Previous researchers found that physical exercise can reduce anxiety in both healthy individuals and those with panic disorder. Andreas Stroehle, M.D., an assistant professor of psychiatry at Charite-University Medicine Berlin, and coworkers decided to build on that work by conducting a small pilot crossover-design study to see whether an acute round of exercise can prevent panic attacks. A compound called cholecystokinin tetrapeptide (CCK-4) is known to induce panic attacks reliably in healthy subjects. So Stroehle and his colleagues wanted to see whether exercise or rest would alter CCK-4-induced panic attacks.

They first had 15 healthy subjects, average age 26 years, engage in 30 minutes of aerobic exercise (treadmill walking) before receiving CCK-4. After that, the subjects' psychological responses to CCK-4 were measured with the Acute Panic Inventory. The subjects then remained in a quiet, restful state before getting CCK-4 the second time. Once again, their psychological responses to CCK-4 were measured with the Acute Panic Inventory. Finally, Stroehle and his group measured the subjects' psychological responses to CCK-4 under the two conditions.

Panic attacks occurred in 12 subjects after rest, but in only six subjects after exercise, the researchers found. In both conditions, CCK-4 administration was followed by a significant increase in Acute Panic Inventory scores. However, prior exercise resulted in significantly lower scores than quiet rest.

"Our results for the first time suggest that exercise has an acute antipanic activity," they wrote in the December 2005 American Journal of Psychiatry. The challenge now, Stroehle and his colleagues continued, is to determine whether acute exercise can also prevent panic attacks in individuals with panic disorder, and if so, what the optimum dosage (intensity and duration) of acute exercise is for preventing an attack. "We are doing further studies in patients," Stroehle told Psychiatric News.

Also to be answered, Stroehle said, is whether acute exercise might counter a panic attack after it has begun. "Because most panic attacks resolve within about 30 minutes, the beneficial effects [of exercise after an attack has started] are questionable. In addition, in most of the situations where panic attacks occur, cognitive strategies may be more appropriate and applicable than exercise."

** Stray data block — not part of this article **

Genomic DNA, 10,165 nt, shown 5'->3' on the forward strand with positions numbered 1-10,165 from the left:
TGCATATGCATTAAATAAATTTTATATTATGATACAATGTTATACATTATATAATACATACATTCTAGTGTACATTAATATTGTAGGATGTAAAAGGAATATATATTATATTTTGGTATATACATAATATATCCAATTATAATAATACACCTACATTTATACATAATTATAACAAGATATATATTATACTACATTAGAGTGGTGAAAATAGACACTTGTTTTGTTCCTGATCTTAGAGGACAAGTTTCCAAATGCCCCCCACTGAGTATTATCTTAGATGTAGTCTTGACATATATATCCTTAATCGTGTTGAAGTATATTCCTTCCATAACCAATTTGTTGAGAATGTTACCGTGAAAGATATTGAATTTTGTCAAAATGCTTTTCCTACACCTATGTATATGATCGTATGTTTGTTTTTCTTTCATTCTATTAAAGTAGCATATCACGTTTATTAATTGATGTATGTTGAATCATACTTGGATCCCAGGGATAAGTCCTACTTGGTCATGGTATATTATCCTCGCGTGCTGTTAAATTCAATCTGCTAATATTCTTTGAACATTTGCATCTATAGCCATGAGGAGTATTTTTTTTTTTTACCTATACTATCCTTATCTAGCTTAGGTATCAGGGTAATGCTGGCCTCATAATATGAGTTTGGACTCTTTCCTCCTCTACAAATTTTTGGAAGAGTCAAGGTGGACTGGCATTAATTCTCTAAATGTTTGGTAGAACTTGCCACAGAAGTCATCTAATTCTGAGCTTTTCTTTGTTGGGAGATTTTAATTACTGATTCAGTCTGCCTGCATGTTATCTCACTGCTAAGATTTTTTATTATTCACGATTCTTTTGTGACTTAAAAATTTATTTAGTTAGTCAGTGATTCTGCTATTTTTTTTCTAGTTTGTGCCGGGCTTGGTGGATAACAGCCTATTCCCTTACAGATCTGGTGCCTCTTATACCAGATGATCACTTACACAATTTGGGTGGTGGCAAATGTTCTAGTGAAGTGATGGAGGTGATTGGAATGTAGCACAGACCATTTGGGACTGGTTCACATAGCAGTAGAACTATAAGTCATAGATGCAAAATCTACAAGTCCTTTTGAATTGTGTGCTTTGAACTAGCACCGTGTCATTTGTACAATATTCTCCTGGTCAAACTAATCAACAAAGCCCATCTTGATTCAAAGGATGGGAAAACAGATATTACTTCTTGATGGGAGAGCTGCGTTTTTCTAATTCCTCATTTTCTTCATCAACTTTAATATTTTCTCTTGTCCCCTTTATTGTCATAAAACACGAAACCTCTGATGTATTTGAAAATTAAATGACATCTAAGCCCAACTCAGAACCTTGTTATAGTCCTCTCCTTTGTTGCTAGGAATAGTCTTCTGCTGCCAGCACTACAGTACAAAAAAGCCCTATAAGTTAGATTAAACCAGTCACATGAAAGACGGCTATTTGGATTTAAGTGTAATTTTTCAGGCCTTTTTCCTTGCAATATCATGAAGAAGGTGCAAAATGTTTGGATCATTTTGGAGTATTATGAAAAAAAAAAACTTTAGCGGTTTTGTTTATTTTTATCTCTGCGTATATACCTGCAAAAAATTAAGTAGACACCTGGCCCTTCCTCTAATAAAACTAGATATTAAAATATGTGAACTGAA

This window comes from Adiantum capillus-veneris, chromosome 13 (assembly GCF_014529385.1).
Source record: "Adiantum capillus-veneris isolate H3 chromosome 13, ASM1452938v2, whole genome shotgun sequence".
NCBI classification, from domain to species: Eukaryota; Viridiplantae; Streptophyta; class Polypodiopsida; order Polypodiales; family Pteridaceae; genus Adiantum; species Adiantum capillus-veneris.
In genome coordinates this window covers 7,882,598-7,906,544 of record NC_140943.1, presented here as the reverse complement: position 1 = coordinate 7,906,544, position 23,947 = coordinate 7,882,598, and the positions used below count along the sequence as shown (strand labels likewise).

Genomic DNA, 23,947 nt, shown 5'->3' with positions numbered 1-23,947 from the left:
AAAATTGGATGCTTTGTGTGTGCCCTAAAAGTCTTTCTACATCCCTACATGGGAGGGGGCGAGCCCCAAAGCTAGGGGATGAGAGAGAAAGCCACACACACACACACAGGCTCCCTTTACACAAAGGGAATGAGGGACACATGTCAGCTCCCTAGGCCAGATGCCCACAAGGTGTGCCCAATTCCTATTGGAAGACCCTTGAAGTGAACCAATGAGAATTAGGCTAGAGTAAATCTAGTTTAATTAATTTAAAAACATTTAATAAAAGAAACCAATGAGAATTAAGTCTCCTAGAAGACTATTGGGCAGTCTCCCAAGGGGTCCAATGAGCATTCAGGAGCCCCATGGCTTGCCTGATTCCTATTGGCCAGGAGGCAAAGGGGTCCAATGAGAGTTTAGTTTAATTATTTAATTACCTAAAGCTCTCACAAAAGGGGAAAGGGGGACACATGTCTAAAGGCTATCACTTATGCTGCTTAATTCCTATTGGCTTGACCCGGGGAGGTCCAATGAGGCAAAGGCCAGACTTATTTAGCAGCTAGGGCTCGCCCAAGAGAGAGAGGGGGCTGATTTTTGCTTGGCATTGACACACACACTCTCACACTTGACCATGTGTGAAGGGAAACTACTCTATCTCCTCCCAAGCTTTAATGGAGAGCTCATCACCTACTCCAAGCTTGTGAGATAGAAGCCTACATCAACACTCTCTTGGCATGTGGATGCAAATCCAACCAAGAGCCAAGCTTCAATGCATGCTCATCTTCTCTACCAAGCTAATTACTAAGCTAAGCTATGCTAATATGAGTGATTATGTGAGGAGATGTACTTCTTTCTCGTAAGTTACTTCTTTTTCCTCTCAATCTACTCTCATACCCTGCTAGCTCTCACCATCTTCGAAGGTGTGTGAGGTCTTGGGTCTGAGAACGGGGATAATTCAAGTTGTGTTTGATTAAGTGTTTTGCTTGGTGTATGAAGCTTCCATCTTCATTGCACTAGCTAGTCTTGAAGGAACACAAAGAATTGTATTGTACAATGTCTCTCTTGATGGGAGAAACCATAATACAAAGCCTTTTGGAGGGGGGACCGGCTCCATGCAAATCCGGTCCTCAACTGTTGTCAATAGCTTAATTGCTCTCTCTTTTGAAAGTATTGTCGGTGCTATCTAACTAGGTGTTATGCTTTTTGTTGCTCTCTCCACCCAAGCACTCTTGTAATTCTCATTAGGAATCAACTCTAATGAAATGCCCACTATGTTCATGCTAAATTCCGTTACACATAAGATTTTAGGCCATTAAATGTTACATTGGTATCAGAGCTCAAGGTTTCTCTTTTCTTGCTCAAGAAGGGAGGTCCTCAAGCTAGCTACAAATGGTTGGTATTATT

Does Aerobic Exercise Have Anti-panic Effects?

Strohle A, Feller C, Onken M, Godemann F, Heinz A, Dimeo F.
The acute antipanic activity of aerobic exercise.
American Journal of Psychiatry, 2005;162:2376-8.

OBJECTIVE: Regular physical activity is anxiolytic for both healthy subjects and patients with panic disorder. However, the acute antipanic activity of exercise has not yet been studied systematically. METHOD: The effects of quiet rest or aerobic treadmill exercise (30 minutes at 70% of maximum oxygen consumption) on cholecystokinin tetrapeptide (CCK-4)-induced panic attacks were studied in a crossover design in 15 healthy subjects. The effects were measured with the Acute Panic Inventory. RESULTS: Panic attacks occurred in 12 subjects after rest but in only six subjects after exercise. In both conditions, CCK-4 administration was followed by a significant increase in Acute Panic Inventory scores; however, prior exercise resulted in significantly lower scores than quiet rest. CONCLUSIONS: Aerobic exercise has an acute antipanic activity in healthy subjects. If the authors' results are confirmed in patients, the optimum intensity and duration of acute exercise for achieving antipanic effects will have to be characterized.